when applied to pure or crude reserpine arid various pharmaceutical preparations.
REFERENCES (1) Mueller, J. M., Schlittler, E., and Bein, H. J., Expericnfia, 8.338(1952). (2) Djerassi C., Gorman M. Nussbaum, A. L., and Reynoso, J., J . 'Am.Chcm. Sdc., 73, 5446(1953). (3) Ibid., 76,1381(1954). (4) Poisson, J.. LeHir, A., Gouteral, R., and Janot. M., Comfit.rend., 238,1607(1954). ( 5 ) Shavel, J., Kane. G . , and King, J. A,. paper presented a t 126th National Meeting A. C. S.,New York, Sept., 1954.
(8) Dorfmdn. I.., I'urlenmeier, A,, H u e h e r , C. F., Lucas. K. Mac Pbillamy H. B. Mueller J. M., Schlittler E Schwyzer. R.. and' St. Andre, A. F:,Helv. Chim. A d a : 3;;
(7) Neuss. N., Boaz, H. E.. and Forbes. V. W., J . A m . Chem. Soc., 76.2463(1954). (81 Kellv. 1. M.. oaoer oresented at 126th National Meeting A . C.-S.-,.'fiew- Ykr&,-S'eptember,1954. (9) Gupta, J. C . , Roy, P. K., Ray, G. K., and Ganjerly, S. C., Ind. J . Med. Research, 38,67(1950). (10) Bane, D., private communication. (l-1) Thompson, M. R.. Am. Druggist, Aug. 1, 1953. p. Xd. (12) Sakal, E. H., and Merrill, E. J., THIS JOURNAL, 43, 709( 1954). (13) McAnally, J . S., Anal. Chem.. 26, 1526(1954). (14) Klohs, M., Draper, M.. Keller. F., and Petracek. F.. J . A m . Chem. Soc., 75,4867 (1953).
Book Notices Industrial Detergency. Edited by WM. W. NIVEN, Jr. Reinhold Publishing Corporation, New York, 1955. 340 pp. 16 x 23.5 cm. Price $8.75. This book is prepared b y a group of experts, each of whom is experienced in a specific industry, and it offers a thoroughly modem and practical treatment of the methods, material, and equipment useful for industrial cleaning. The book presents information on the composition of detergents for special purposes, their applications, and factors that determine the choice of a particular detergent for a specific job. The first three chapters comprise an introduction, a discussion of the fundamentals of detergency, and an unusually clearly presented description of modern detergent materials. Subsequent chapters cover detergents used in the laundry industry, in dry cleaning, in textile processing, in the manufacture of foods and beverages, in the dairy industry, for dish washing, and in the metal industry. I n the final chapter general industrial cleaning is quite thoroughly discussed. While the pharmaceutical industry is not specifically covered, there is much in this book that can be adapted t o the needs of this important activity. The value of thc book as a guide t o the choice of a suitable detergent and methods of using it is enhanced by many references t o the original literature. The book is provided with an author index and a very adequate subject index which makes it possible t o locate information on any particular subject very conveniently.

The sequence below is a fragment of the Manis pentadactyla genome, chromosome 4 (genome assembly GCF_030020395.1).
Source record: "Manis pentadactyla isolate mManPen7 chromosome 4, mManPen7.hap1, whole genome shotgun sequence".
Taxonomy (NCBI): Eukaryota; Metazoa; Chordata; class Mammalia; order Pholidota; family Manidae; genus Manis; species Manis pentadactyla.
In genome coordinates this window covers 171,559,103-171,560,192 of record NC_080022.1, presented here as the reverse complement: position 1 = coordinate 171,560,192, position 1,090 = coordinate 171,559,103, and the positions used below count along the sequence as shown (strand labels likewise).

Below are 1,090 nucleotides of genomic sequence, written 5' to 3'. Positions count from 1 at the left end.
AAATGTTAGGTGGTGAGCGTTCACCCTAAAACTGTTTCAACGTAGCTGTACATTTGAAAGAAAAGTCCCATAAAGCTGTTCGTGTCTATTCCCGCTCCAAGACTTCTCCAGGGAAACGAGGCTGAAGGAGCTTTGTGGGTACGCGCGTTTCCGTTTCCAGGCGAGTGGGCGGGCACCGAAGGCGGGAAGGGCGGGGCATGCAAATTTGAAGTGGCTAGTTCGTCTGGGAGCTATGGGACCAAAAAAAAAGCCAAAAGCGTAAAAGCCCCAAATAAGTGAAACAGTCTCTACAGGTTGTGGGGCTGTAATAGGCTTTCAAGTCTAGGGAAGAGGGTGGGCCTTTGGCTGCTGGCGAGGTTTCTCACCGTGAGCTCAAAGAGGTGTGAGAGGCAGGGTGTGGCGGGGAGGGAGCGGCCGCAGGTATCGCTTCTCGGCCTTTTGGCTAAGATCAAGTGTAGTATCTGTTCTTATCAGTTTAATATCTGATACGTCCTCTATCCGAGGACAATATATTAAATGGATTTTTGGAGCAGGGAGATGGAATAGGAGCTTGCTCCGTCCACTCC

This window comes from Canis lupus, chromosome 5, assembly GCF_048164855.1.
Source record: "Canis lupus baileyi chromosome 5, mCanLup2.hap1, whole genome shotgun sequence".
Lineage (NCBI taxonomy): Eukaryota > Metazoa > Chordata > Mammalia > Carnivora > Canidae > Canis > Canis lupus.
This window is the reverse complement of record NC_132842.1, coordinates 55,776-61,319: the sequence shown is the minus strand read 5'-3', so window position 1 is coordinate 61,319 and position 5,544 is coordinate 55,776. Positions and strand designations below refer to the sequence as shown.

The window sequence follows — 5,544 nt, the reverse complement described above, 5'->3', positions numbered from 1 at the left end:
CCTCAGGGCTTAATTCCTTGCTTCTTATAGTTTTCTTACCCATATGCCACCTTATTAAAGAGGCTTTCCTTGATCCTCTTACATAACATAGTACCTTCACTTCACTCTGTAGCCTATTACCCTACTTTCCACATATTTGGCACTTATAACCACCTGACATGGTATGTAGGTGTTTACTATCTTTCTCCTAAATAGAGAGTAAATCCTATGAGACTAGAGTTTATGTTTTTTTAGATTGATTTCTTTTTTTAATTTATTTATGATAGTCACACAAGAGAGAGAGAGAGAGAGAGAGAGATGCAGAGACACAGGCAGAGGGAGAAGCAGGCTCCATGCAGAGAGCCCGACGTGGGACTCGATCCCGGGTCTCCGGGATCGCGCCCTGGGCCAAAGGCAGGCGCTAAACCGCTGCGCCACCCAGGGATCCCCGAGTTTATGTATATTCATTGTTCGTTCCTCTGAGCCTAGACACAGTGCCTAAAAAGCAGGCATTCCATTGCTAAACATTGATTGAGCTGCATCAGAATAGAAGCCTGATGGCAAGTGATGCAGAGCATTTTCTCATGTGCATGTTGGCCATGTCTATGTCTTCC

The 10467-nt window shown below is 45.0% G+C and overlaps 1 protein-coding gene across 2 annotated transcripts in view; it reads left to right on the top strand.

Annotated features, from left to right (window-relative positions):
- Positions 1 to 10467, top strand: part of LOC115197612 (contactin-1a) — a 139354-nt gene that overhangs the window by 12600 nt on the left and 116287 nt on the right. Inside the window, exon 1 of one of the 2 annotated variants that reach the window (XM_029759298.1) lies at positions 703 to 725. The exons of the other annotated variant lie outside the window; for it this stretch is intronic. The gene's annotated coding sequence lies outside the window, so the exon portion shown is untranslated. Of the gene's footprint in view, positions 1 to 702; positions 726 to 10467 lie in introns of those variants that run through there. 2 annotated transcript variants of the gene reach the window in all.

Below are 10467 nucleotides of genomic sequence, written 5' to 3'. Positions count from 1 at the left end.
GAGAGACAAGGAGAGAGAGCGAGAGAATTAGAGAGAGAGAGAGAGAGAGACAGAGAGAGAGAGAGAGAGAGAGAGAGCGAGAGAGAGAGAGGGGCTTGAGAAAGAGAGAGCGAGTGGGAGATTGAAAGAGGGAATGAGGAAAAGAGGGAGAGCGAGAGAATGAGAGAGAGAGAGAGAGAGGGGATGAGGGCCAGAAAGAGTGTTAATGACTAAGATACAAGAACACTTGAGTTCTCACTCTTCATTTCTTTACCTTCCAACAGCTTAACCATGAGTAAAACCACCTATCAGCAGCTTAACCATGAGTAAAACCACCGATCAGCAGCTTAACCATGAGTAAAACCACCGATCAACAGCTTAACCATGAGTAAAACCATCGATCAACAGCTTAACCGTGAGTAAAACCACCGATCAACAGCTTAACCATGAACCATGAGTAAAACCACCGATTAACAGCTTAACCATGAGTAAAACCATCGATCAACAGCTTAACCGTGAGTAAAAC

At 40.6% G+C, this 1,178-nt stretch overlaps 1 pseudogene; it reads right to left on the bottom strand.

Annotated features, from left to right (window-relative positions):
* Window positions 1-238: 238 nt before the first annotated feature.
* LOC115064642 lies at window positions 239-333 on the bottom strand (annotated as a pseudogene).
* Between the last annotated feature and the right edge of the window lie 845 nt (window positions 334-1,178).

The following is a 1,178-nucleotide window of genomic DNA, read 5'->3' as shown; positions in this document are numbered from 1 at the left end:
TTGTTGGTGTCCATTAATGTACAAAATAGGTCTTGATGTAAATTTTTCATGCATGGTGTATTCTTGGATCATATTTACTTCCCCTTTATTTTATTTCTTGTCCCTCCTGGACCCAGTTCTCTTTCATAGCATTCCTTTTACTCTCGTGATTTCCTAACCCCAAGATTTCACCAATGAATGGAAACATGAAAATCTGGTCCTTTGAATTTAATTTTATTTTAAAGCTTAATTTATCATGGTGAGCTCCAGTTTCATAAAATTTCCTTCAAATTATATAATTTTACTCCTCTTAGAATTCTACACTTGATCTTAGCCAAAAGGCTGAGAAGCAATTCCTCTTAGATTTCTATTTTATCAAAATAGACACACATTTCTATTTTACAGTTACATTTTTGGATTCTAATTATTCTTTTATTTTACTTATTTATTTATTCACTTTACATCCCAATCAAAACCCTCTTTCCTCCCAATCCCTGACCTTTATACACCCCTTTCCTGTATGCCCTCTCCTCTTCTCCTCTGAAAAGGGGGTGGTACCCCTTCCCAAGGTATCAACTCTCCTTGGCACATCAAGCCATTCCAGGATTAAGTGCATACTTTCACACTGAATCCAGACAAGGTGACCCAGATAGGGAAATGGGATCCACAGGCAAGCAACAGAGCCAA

arrangement of the nucleic acids, and in this treatise the editors have attempted t o collect and summarize information at present available into a single comprehensive work. This attempt, apparently successful, has been made through the collaboration of nineteen scientists recognized as authoritative in the chemistry and biology of the nucleic acids. The book is conveniently divided into two main parts, the first of which covers the chemical aspects of the nucleic acids, and the second which will be directed toward the more biological and biochemical considerations of the nucleic acids. The chemistry of the hydrolysis products of nucleic acids is discussed in Chapters 2. 3, and 4, and their separation and estimation in Chapters 5 through 9. The two main types of polynucleotides are discussed in Chapters 10 and 11. In Chapter 12,evidence on the nature of the chemical bonds in nucleic acrds is presented, and in Chapter 13 their physical properties, including structure determination by X-ray diffraction are described. Chapter 14 includes information on the optical properties of nucleic acids and their components with a discussion on the applications of ultraviolet absorption spectroscopy that has been employed both as an analytical tool and as a basis for deductions concerning structure. Thc principal absorption spectra discussed in Chapter 14 are also reproduced, on a metric scale, on two folded sheets placed in a pocket attached to the inside back cover of Volume I. The final chapter (16)forms the connecting link with the second division of the book (Volume 11), and deals with the nucleases and enzymes attacking nucleic acid components. Subsequent chapters on The Nucleic Acids. Vol. I. Edited by ERWIN cytochemical methods, the cell nucleus, the cytoCHARGAFF and J. N. DAVIDSON.Academic plasm, biosynthesis of nucleic acids, and nucleic Press Inc.. New York, 1955. xi 692 pp. acid metabolism will appear in the second volume, 15.5x 23.5 cm. Price $16.80. which has not yet been released. The book is replete with hundreds of refGreat progress has been made during recent years in the elucidation of the chemistry of the nucleic erences to the original literature. It is provided acids. Many publications have contributed to with excellent author and subject indexes, and the printing and binding are of good quality. a better knowledge of the order dnd mode of